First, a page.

Physical, Mental, and Cognitive Function in a Convenience Sample of Centenarians in Australia

Authors

  • Robyn L. Richmond PhD, MA, MHEd,

    1. From the *School of Public Health and Community Medicine and National Drug and Alcohol Research Centre, Faculty of Medicine, University of New South Wales, Sydney, Australia; Final Year Medical Student, Faculty of Medicine, University of New South Wales, Sydney, Australia; and §Centre for Brain and Mental Health Research, University of Newcastle, Newcastle, Australia.
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  • Jenaleen Law BSc(Med)Hons,

    1. From the *School of Public Health and Community Medicine and National Drug and Alcohol Research Centre, Faculty of Medicine, University of New South Wales, Sydney, Australia; Final Year Medical Student, Faculty of Medicine, University of New South Wales, Sydney, Australia; and §Centre for Brain and Mental Health Research, University of Newcastle, Newcastle, Australia.
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  • Frances Kay-Lambkin BSc(Psyc)Hons, PhD

    1. From the *School of Public Health and Community Medicine and National Drug and Alcohol Research Centre, Faculty of Medicine, University of New South Wales, Sydney, Australia; Final Year Medical Student, Faculty of Medicine, University of New South Wales, Sydney, Australia; and §Centre for Brain and Mental Health Research, University of Newcastle, Newcastle, Australia.
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Address correspondence to Jenaleen Law, Faculty of Medicine, University of New South Wales, Room 314E, 3rd Floor, Samuels Building, UNSW, Sydney 2052, Australia. E-mail: jenaleen.law@gmail.com

Abstract

OBJECTIVES: To examine the physical, mental, and cognitive function of centenarians.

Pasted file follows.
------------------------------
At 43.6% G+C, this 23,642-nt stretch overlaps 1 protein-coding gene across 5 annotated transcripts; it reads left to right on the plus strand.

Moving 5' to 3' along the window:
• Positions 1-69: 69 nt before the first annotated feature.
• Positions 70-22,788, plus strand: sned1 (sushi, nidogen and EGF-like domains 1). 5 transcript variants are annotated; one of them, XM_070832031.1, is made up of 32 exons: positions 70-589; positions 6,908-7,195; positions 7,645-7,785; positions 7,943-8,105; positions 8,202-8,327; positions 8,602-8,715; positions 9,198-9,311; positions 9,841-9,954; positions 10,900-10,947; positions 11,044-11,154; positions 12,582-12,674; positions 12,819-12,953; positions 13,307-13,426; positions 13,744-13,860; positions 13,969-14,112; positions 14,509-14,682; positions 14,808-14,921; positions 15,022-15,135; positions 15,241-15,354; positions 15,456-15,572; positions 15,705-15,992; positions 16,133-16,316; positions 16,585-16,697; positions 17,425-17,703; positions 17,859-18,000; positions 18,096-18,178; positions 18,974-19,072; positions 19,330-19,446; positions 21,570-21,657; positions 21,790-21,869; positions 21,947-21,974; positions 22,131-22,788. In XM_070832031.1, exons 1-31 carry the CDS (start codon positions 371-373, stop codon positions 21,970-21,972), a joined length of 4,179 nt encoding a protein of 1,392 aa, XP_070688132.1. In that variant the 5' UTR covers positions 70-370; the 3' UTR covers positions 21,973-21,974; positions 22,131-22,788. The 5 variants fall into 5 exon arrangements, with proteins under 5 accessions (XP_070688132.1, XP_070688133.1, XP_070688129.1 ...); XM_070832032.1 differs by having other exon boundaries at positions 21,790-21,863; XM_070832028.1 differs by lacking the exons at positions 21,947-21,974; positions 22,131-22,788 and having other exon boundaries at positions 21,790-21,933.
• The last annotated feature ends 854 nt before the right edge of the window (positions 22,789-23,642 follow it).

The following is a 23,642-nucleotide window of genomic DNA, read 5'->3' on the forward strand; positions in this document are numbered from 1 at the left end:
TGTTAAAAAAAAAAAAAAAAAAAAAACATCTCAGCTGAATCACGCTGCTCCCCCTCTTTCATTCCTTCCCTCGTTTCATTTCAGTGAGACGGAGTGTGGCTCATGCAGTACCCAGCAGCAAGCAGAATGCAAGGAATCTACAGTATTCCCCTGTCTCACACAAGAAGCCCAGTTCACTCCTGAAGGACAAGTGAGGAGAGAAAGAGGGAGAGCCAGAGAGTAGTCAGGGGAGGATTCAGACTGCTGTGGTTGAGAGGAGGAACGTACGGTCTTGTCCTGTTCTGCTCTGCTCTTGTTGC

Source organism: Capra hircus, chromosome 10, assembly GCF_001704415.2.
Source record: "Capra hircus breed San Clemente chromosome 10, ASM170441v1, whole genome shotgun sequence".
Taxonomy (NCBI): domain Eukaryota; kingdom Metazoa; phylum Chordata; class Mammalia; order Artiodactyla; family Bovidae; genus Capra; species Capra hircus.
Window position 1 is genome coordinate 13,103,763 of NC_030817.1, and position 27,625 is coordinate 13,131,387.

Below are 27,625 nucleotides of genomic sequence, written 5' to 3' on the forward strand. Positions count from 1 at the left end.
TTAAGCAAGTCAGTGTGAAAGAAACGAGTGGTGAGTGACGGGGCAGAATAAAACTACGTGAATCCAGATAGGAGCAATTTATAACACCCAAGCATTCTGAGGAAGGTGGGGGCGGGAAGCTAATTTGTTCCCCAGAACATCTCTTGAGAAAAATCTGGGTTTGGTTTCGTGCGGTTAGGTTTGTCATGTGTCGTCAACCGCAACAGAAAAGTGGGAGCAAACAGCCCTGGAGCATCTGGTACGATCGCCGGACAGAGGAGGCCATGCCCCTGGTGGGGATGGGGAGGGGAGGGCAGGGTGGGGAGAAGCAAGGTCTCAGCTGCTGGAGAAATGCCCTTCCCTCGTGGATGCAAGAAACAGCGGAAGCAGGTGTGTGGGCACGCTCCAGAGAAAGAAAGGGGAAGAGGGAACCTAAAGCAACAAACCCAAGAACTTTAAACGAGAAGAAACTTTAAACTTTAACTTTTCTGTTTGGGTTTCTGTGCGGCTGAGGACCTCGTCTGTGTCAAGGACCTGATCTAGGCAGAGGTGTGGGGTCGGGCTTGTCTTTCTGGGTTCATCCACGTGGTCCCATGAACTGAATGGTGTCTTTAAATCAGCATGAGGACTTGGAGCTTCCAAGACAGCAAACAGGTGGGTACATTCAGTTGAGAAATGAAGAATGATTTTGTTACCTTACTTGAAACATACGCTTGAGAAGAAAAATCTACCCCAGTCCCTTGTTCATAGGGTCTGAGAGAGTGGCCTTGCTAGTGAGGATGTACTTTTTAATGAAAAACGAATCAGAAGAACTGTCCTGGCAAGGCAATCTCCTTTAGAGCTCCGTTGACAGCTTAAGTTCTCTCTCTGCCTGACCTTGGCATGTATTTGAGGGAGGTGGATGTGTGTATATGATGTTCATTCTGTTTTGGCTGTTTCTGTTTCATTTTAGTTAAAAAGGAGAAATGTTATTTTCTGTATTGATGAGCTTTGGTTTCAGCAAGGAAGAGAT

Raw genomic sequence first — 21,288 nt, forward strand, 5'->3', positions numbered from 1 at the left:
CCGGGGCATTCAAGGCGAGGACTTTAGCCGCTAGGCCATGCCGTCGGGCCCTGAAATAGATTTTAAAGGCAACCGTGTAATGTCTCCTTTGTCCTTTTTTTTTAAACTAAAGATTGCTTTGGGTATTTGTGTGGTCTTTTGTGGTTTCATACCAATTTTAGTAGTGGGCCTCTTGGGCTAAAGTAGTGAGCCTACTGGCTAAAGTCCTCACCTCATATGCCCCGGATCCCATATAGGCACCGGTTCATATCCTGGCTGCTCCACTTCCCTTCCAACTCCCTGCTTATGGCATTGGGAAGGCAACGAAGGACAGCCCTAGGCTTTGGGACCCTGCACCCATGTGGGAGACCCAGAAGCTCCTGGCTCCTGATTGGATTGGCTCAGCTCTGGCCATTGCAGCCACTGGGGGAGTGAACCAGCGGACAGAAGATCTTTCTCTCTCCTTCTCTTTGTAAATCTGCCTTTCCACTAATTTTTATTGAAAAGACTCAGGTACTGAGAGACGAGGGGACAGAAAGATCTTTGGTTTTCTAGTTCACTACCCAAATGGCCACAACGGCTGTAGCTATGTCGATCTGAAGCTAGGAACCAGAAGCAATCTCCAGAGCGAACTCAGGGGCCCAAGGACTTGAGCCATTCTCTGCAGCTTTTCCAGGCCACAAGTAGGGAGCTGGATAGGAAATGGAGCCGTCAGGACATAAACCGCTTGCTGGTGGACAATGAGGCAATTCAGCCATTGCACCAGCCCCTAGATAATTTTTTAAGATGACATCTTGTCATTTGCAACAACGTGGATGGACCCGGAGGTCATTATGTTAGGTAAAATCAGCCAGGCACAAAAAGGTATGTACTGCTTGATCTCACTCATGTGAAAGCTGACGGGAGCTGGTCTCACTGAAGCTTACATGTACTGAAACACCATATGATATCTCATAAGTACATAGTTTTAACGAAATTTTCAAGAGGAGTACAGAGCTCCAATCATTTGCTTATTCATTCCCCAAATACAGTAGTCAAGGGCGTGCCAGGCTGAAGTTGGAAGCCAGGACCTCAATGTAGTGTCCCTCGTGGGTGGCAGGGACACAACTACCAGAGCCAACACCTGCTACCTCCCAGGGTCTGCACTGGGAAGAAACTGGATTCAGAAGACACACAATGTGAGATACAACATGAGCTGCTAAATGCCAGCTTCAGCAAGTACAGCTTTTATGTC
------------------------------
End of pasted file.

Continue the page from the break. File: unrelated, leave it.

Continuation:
DESIGN: Descriptive study using a structured questionnaire and convenience sampling.

SETTING: Residential care facilities and private dwellings in Australia.

PARTICIPANTS: A convenience sample of 188 centenarians.

MEASUREMENTS: The Hospital Anxiety and Depression Scale (HADS) screened for anxiety and depression. The Katz Index of Independence in Activities of Daily Living (Katz ADL) was used to assess functional status. The Quality of Life Scale was used to assess quality of life. The Mini-Mental State Examination (MMSE) was used to screen for dementia. Structured responses were obtained for living arrangement, marital status, social relationships, and supports.

RESULTS: Centenarians had regular contact with friends (59%), neighbors (62%), and families (72%); 54% were religious and 43.5% had received social supports. Average MMSE and Katz ADL scores were 21.5 and 3.7, respectively; 45% had scores on the MMSE indicative of dementia, 10% indicated anxiety and 14% depression on the HADS. Participants with poor ratings of health experienced higher rates of anxiety and depression than their healthier counterparts.

CONCLUSION: In this convenience sample of Australian centenarians, anxiety and depression was relatively nonexistent, and most reported a high quality of life. This was despite objective deterioration in functional status, paralleling the aging process, and high dependence on others for everyday tasks. Potentially, this is suggestive of a unique ability within the sample to adapt to aging and its limitations.

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